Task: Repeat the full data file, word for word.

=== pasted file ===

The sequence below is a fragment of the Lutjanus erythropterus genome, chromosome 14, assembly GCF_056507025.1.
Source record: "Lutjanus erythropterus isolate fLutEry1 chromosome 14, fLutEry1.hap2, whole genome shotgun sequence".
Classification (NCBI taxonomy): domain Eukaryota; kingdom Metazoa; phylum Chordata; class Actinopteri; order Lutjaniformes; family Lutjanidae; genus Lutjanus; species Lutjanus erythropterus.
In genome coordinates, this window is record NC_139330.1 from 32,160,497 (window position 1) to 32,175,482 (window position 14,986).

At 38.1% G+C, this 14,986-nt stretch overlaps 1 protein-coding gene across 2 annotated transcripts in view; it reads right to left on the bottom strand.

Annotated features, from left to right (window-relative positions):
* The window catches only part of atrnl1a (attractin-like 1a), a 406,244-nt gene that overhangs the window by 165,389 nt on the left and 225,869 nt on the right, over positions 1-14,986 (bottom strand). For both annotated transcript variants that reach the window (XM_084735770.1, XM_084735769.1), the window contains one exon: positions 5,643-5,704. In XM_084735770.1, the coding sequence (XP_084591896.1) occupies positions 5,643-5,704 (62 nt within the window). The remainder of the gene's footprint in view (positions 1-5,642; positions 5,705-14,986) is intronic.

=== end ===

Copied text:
The sequence below is a fragment of the Lutjanus erythropterus genome, chromosome 14, assembly GCF_056507025.1.
Source record: "Lutjanus erythropterus isolate fLutEry1 chromosome 14, fLutEry1.hap2, whole genome shotgun sequence".
Classification (NCBI taxonomy): domain Eukaryota; kingdom Metazoa; phylum Chordata; class Actinopteri; order Lutjaniformes; family Lutjanidae; genus Lutjanus; species Lutjanus erythropterus.
In genome coordinates, this window is record NC_139330.1 from 32,160,497 (window position 1) to 32,175,482 (window position 14,986).

At 38.1% G+C, this 14,986-nt stretch overlaps 1 protein-coding gene across 2 annotated transcripts in view; it reads right to left on the bottom strand.

Annotated features, from left to right (window-relative positions):
* The window catches only part of atrnl1a (attractin-like 1a), a 406,244-nt gene that overhangs the window by 165,389 nt on the left and 225,869 nt on the right, over positions 1-14,986 (bottom strand). For both annotated transcript variants that reach the window (XM_084735770.1, XM_084735769.1), the window contains one exon: positions 5,643-5,704. In XM_084735770.1, the coding sequence (XP_084591896.1) occupies positions 5,643-5,704 (62 nt within the window). The remainder of the gene's footprint in view (positions 1-5,642; positions 5,705-14,986) is intronic.